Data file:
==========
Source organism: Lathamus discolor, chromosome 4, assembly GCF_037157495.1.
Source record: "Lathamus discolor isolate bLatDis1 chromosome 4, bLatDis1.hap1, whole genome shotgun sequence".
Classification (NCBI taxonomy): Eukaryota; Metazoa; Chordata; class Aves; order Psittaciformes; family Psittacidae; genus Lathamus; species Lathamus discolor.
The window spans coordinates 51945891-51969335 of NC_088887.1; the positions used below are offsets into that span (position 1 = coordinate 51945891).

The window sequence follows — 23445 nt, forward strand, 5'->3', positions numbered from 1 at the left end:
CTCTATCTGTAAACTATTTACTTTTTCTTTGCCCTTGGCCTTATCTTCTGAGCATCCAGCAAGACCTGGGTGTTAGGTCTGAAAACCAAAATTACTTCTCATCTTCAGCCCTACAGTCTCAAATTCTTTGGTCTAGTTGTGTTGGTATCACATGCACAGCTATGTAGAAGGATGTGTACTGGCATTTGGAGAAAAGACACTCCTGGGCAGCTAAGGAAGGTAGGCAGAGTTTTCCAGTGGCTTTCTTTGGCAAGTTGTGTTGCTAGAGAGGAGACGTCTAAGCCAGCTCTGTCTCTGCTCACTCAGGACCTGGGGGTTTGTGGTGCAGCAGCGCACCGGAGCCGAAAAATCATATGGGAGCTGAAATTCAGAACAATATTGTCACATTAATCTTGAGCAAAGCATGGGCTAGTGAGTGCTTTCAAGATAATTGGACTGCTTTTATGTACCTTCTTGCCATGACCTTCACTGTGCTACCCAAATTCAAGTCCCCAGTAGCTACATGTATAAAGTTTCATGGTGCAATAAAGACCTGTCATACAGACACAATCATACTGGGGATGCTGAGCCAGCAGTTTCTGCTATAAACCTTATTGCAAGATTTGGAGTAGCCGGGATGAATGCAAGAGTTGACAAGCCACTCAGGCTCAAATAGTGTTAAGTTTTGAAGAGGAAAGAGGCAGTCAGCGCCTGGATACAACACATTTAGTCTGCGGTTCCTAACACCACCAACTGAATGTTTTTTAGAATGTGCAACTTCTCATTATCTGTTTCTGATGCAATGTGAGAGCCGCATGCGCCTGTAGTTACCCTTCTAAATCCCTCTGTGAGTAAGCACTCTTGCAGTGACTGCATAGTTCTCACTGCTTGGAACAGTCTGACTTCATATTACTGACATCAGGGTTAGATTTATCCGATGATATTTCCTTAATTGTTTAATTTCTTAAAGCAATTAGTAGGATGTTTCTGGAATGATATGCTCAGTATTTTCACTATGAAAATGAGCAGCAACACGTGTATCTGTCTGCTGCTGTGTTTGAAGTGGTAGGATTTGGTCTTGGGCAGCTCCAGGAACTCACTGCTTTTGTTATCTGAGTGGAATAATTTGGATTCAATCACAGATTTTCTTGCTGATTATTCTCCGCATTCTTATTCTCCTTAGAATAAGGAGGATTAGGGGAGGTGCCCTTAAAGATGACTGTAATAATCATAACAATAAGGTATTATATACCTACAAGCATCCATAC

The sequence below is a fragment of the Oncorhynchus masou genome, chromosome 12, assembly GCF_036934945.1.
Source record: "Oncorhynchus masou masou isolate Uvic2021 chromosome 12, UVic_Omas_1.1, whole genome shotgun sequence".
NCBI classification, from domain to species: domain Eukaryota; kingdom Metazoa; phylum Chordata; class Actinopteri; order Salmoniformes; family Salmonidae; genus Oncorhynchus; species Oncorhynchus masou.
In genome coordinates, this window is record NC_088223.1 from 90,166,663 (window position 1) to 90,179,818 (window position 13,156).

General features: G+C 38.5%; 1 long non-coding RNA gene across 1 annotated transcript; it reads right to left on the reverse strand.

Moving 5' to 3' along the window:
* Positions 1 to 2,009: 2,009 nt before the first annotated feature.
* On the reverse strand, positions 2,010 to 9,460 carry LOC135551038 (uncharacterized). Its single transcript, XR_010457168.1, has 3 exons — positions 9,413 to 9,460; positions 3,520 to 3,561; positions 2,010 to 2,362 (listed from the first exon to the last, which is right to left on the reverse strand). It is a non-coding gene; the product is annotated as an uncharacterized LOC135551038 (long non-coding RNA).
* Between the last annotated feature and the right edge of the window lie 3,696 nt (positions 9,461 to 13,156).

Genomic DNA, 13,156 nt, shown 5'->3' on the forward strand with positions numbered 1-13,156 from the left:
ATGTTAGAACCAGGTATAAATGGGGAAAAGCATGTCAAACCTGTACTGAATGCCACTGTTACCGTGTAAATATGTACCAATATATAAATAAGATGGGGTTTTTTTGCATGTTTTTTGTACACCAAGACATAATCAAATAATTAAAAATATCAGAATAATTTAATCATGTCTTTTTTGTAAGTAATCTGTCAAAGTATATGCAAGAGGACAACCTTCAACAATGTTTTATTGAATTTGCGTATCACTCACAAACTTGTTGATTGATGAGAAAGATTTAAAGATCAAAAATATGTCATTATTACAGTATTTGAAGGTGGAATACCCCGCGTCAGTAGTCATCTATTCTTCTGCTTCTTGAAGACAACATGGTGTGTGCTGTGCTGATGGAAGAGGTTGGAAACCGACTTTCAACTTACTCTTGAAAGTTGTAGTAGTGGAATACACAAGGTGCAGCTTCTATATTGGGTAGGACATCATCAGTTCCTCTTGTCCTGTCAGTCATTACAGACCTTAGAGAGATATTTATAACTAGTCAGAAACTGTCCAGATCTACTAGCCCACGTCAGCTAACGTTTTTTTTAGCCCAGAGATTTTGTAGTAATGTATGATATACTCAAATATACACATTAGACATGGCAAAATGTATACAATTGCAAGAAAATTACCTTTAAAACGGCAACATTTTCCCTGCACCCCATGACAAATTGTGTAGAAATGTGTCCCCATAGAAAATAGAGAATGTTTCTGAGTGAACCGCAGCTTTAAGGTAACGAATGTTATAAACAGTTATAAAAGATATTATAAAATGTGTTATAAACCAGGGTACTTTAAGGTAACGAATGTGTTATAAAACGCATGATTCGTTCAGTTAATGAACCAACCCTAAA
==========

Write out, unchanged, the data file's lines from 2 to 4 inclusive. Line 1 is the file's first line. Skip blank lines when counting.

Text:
Source record: "Lathamus discolor isolate bLatDis1 chromosome 4, bLatDis1.hap1, whole genome shotgun sequence".
Classification (NCBI taxonomy): Eukaryota; Metazoa; Chordata; class Aves; order Psittaciformes; family Psittacidae; genus Lathamus; species Lathamus discolor.
The window spans coordinates 51945891-51969335 of NC_088887.1; the positions used below are offsets into that span (position 1 = coordinate 51945891).